Best Way to Prevent Blood Culture Contamination

Becky A. Smith, MD; Lance R. Peterson, MD


November 17, 2014

Editorial Collaboration

Medscape &

Does Chlorhexidine Bathing in Adult Intensive Care Units Reduce Blood Culture Contamination? A Pragmatic Cluster-Randomized Trial

Septimus EJ, Hayden MK, Kleinman K, et al
Infect Control Hosp Epidemiol. 2014;35(Suppl 3):S17-S22

Strategies to Prevent Blood Culture Contamination

False-positive, or contaminated, blood cultures are recognized as a healthcare quality issue.[1] Their occurrence contributes to increased length of stay, medical cost, unnecessary antibiotics, and avoidable drug toxicity.[2] Target rates for contamination are 2%-3%,[2] with a median US adult inpatient rate of 2.5%.[3]

Septimus and colleagues conducted a prospective, pragmatic, cluster-randomized trial involving 74 intensive care units (ICUs) in 43 hospitals, 42 of which were community facilities. Three strategies of preventing blood culture contamination were compared:

Culture-based nasal surveillance for methicillin-resistant Staphylococcus aureus (MRSA), with isolation of positive patients (group 1);

Surveillance, with isolation and decolonization of positive patients (group 2); and

No surveillance, but universal decolonization with nasal mupirocin and daily chlorhexidine bathing (group 3).

During a 6-month baseline period, 7926 blood cultures were collected from 3399 patients: 32.3% in group 1, 27.3% in group 2, and 40.4% in group 3. During the 18-month intervention period, 22,761 cultures were collected from 9878 patients: 31% in group 1, 32.5% in group 2, and 36.5% in group 3.

Blood culture contamination was defined as having National Healthcare Safety Network (NHSN) commensal pathogens isolated from only one blood culture. Contamination rates for the three groups are shown in the Table.

Table. Blood Culture Contamination Rates, by Prevention Strategy

Period 1: Screening and Isolation 2: Targeted Decolonization 3: Universal Decolonization
Baseline 4.1% 3.9% 3.8%
Intervention 3.3% 3.2% 2.4%


Comparing full paired sets (eg, two samples) of cultures, group 3 had the greatest reduction in contamination rates (odds ratio, 0.55; 95% confidence interval [CI], 0.43-0.71).

Notable findings of this well-done study include the rigorous study design, which captured a broad swath of community hospital patients; results that highlight a significant secondary benefit from a new infection control initiative; and the challenge of contaminated blood cultures in the ICU setting, where samples are typically collected by nursing staff or physicians.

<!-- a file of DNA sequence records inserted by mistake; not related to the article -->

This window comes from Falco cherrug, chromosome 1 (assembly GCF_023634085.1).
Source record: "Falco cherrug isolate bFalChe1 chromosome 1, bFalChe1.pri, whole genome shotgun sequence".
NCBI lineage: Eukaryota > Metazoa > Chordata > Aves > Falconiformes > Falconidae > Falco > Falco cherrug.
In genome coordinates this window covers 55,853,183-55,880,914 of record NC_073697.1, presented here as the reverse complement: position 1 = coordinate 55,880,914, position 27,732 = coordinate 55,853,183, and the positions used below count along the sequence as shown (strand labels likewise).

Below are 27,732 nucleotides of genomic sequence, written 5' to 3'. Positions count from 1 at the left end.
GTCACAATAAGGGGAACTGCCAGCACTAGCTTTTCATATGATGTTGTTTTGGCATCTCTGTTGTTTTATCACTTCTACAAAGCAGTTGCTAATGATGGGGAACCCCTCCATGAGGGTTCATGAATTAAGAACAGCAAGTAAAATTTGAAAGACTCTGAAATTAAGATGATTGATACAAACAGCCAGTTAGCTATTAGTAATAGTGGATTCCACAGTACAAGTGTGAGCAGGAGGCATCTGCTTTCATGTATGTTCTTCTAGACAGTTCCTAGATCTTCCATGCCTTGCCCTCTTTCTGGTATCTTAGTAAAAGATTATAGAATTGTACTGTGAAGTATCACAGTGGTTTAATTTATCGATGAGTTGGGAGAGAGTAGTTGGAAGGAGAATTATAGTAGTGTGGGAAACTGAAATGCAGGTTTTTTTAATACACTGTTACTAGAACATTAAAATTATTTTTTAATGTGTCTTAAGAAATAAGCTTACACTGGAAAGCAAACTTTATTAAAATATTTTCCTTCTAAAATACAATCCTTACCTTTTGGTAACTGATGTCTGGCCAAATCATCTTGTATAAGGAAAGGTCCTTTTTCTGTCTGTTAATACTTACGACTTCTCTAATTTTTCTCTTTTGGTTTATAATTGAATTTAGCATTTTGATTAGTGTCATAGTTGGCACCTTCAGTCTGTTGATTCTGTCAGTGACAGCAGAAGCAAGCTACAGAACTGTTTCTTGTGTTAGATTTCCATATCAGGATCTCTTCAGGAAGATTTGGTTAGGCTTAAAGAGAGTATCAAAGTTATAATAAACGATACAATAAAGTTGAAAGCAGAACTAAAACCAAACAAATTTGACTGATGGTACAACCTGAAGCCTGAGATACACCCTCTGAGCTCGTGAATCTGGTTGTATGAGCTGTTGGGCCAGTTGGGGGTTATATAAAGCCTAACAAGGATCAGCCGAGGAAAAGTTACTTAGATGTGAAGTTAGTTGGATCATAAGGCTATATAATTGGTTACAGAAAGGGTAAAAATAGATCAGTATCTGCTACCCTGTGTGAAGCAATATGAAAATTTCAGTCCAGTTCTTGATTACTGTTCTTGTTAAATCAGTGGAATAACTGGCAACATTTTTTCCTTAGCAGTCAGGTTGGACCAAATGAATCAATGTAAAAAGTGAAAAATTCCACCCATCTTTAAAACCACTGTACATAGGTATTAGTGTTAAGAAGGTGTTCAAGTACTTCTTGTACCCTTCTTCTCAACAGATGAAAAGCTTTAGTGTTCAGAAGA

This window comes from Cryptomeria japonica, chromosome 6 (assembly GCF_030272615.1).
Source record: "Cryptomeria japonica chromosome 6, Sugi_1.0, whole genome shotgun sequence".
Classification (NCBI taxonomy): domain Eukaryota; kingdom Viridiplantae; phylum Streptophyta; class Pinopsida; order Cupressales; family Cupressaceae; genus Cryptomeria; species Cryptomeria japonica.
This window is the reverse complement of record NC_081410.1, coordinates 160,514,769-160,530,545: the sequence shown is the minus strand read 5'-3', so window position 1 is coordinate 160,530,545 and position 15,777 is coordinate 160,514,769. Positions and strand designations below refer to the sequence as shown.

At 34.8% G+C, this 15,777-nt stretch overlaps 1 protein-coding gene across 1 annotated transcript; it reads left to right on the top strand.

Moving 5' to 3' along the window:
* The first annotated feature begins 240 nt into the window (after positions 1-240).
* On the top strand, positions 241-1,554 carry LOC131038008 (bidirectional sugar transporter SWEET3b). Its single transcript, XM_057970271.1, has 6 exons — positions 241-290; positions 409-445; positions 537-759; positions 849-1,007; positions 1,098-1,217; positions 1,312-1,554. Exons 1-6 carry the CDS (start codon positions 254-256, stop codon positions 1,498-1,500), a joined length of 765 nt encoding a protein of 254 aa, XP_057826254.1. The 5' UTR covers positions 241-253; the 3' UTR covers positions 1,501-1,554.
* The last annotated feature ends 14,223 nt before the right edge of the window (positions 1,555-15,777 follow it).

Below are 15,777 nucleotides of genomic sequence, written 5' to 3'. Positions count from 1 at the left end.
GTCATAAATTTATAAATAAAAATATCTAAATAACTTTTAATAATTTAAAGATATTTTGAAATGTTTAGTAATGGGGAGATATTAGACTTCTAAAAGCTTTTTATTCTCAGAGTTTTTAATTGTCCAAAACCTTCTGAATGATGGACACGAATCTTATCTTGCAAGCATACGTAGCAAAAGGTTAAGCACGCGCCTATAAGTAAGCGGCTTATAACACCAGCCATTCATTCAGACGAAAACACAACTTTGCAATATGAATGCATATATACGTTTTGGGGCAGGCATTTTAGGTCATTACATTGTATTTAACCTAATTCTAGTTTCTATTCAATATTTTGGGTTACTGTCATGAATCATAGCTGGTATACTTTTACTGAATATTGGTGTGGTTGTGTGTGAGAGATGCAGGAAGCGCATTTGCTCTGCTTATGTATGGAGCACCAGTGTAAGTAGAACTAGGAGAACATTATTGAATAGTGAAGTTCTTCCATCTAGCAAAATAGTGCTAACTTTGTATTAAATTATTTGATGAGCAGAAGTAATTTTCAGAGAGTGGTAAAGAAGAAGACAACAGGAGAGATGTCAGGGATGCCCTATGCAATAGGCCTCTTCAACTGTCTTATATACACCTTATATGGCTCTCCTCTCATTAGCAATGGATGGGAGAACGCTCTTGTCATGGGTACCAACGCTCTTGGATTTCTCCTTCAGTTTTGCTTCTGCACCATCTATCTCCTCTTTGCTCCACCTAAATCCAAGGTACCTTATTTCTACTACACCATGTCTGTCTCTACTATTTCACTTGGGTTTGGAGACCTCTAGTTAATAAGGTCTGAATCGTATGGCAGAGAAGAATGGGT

The main question that arises is how best to reduce blood culture contamination rates. Hall and Lyman[1] suggest 5 critical areas for reducing contamination:

Skin preparation;

Culture bottle preparation;

Percutaneous collection;

Phlebotomy teams; and

Commercial collection kit use.

The application of alcohol-impregnated catheter hub caps reduces catheter hub contamination,[4] which can be another source of false-positive cultures collected from venous catheters. The current study hospitals had implemented several measures directed at lowering contamination rates, including "scrubbing the hub."

At the four-hospital NorthShore University HealthSystem, we have similar culture collection policies. In addition, we use phlebotomy teams outside the ICUs and emergency departments (EDs) and provide real-time feedback to these latter areas whenever culture contamination occurs. During 2013, cultures by phlebotomy personnel (3277 sets) had a contamination rate of 0.46% (95% CI, 0.27%-0.78%) and 6427 ICU/ED sets had a 2.16% contamination rate (95% CI, 1.82%-2.55%).

The key lesson is that blood culture contamination can be improved. Every hospital can improve their performance.



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